In 1870 the Kourotrophos came from the Landemuseum Joanneum to the Archaeological collections to Graz as a result of exchange. The acquisition date of 1862, which is registered in the inventory book refers probably to the purchase of the sculptures out of the collection of the botanist and traveler to Cyprus Franz Unger. He bought the 80 sculptures made of limestone in Larnaka in 1862 and handed them over to the Joanneum.
Almost half of the sculptures, around 41 including fragments, consists of Kourotrophoi.
The figurine shows minor damages, the right side is broken downwards from the knees as well as the right side of the throne armrest. The left throne armrest is also broken at the upper ending as well as at the left lower edge of the backside. The surface is washed out and there are some scratches visible. The nose and mouth are rubbed off. Traces of paint are not preserved.
The sitting figurine wears a himation as well as a coat, which is drawn over the head like a veil. Both coat seams at the torso are indicated through vertical scratches.
The child lies in flat position on the knees of the figurine and is seperated from it through horizontal scratching below the knees of the sitting figurine.
The garment of the sitting figurine is not further structured. The figurine wears shoes and the feet are placed in slightly opened position at an oblique surface.
The oval-shaped face is structured through curved cheeks and almond-shaped, smooth eyes. Below the veil skeins can be seen. The child lies in flat position on the knees of the sitting figurine and looks with an upright head and hood at the spectator. The Kourotrophos can be dated in the mid of the 5th century due to comparison.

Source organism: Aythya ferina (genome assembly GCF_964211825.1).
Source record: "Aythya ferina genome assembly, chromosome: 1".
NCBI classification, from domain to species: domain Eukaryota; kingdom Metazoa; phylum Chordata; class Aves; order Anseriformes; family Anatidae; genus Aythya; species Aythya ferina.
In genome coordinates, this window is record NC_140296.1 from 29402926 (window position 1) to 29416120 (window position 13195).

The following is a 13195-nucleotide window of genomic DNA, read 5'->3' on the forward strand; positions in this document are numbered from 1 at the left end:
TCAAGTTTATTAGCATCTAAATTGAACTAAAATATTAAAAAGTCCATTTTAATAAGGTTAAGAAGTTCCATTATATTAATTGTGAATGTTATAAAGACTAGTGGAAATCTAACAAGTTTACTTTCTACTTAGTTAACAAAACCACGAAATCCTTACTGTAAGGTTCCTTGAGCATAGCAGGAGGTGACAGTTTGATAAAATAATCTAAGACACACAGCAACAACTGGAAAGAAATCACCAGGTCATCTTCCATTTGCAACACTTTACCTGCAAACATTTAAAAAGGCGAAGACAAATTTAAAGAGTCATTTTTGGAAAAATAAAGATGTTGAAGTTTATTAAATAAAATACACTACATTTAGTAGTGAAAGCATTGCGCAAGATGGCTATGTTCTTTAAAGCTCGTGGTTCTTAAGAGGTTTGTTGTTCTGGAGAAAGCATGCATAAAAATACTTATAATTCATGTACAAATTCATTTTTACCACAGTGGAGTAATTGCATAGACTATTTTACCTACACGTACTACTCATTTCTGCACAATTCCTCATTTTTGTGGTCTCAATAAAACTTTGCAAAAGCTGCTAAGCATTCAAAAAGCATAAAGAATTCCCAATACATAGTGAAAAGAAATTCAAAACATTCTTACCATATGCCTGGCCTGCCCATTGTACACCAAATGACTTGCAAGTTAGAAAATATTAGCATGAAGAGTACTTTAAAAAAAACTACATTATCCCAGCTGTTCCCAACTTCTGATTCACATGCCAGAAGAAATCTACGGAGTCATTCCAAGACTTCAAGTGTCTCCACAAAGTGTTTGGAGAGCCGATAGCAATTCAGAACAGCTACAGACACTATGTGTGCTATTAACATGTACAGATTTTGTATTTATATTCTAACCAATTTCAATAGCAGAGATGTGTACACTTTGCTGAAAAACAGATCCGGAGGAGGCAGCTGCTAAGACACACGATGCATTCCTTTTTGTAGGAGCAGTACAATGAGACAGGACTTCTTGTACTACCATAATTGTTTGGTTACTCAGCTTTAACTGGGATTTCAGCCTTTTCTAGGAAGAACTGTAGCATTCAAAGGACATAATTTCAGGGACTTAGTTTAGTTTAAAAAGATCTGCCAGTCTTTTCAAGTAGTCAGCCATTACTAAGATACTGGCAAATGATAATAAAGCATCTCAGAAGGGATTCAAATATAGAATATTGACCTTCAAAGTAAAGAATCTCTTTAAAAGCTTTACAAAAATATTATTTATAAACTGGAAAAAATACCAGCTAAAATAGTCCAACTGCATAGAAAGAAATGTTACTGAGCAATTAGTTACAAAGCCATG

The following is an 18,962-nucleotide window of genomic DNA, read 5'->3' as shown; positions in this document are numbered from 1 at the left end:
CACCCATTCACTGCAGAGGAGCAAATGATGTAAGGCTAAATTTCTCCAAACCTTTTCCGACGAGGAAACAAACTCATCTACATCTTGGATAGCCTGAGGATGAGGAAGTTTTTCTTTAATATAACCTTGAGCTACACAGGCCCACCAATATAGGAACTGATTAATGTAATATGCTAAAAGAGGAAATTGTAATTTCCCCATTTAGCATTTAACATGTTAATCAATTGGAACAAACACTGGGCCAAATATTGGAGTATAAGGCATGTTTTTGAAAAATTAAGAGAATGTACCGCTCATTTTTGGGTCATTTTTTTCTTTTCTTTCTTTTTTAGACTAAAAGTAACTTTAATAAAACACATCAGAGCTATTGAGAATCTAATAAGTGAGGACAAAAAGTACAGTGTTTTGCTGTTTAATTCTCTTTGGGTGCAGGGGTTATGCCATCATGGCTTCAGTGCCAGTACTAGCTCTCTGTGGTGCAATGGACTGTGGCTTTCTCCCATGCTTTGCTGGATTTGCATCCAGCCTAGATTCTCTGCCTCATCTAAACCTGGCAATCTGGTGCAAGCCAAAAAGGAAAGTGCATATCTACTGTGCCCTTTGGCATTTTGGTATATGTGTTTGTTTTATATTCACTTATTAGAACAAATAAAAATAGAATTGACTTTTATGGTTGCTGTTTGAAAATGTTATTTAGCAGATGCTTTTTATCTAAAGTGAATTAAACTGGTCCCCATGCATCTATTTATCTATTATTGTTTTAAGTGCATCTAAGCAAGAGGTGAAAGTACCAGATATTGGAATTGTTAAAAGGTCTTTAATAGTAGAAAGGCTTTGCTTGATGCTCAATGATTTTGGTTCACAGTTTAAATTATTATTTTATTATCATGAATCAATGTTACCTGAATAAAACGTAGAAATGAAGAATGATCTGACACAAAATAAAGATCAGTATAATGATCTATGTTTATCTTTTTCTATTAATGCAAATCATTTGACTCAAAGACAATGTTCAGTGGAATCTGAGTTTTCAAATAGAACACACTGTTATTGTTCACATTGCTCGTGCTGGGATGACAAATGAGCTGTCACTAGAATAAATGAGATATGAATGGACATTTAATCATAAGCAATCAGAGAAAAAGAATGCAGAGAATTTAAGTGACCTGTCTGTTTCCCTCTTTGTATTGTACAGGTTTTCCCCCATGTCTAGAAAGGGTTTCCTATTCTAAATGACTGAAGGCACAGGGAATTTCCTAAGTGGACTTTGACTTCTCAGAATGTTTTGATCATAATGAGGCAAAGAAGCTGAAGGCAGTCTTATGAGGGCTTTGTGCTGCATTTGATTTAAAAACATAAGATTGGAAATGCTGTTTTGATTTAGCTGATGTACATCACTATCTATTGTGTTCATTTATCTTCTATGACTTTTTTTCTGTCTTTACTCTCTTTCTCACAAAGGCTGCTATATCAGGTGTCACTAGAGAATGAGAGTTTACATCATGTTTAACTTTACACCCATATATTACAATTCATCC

The figurine belongs to the type of sitting figurines with a child on the lap, which are called Kourotrophoi. Such kinds of figurines were sacrifices for a goddess, who is responsible for fertility, growth as well as the protection of children. Kourotrophoi made of limestone were produced in Cyprus from the 6th century onwards until the beginning of Hellenism. They were dedicated in sanctuaries of goddesses, like for example in Chytroi, Golgoi, Idalion, Achna, Kition, Amathus und Paphos, in the case of Lefkoniko even in a sanctuary for a god.
Western examples were found in Amathus and Paphos. The main distribution area coincides with the occurrence of the light and easily shaped limestone of the Mesaoria-Ebene, which was also used for other types of sculptures. The sitting limestone-Kourotrophoi of the 6th century were influenced by Egyptian figurines and sculptures of Isis-Hathor with her son Horus. It also should be taken into consideration that Kourotrophoi existed in Bronze Age as well as that they could also originate from sitting goddesses from the Northern-Syrian area.